Introduction: Cystic Fibrosis (CF) is caused by compound heterozygosity or homozygosity of CF transmembrane conductance regulator gene (CFTR) mutations. Phenotypic variability associated with certain mutations makes genetic counselling difficult, notably for R117H, whose disease-phenotype varies from asymptomatic to classical CF. The high frequency of R117H observed in CF newborn screening has also introduced diagnostic dilemmas. The aim of this study was to evaluate the disease penetrance for R117H in order to improve clinical practice.
Methods: The phenotypes in all individuals identified in France as compound heterozygous for R117H and F508del, the most frequent CF mutation, were described. The allelic prevalences of R117H (pR117H), on either intron 8 T5 or T7 background, and F508del (pF508del) were determined in the French population, to permit an evaluation of the penetrance of CF for the [R117H]+[F508del] genotype.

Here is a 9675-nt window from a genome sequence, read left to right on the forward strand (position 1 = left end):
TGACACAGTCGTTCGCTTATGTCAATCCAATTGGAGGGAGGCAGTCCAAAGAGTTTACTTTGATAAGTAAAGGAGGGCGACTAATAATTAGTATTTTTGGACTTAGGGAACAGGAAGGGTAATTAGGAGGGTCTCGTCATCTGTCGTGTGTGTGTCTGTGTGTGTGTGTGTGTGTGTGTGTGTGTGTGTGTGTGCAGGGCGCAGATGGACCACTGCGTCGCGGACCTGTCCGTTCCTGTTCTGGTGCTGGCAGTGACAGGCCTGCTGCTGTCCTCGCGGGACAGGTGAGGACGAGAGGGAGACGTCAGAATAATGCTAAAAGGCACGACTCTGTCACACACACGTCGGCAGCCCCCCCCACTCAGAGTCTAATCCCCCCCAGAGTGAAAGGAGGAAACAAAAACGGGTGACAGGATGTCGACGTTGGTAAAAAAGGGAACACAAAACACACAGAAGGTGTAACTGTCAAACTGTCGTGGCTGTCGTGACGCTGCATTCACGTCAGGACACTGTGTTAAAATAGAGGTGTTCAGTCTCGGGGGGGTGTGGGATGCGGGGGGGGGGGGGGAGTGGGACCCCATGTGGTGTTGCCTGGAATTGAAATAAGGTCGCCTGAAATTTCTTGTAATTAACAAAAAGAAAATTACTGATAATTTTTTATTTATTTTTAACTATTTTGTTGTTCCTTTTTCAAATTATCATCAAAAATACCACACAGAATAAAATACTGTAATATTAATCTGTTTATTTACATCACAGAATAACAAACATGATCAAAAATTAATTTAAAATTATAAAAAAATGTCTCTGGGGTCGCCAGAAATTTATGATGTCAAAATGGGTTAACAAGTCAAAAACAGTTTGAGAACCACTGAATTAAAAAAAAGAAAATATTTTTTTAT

Results: Clinical details were documented for 184 [R117H]+[F508del] individuals, including 72 newborns. The disease-phenotype was predominantly mild; one child had classical CF, and three adults’ severe pulmonary symptoms. In 5245 healthy adults, pF508del was 1.06%, pR117H;T7 0.27% and pR117H;T5 <0.01%. The theoretical number of [R117H;T7]+[F508del] individuals in the French population was estimated at 3650, whereas only 112 were known with CF-related symptoms (3.1%). The penetrance of classical CF for [R117H;T7]+[F508del] was estimated at 0.03% and that of severe CF in adulthood at 0.06%.
Discussion: These results suggest that R117H should be withdrawn from CF mutation panels used for screening programmes. The real impact of so-called disease mutations should be assessed before including them in newborn or preconceptional carrier screening programmes.
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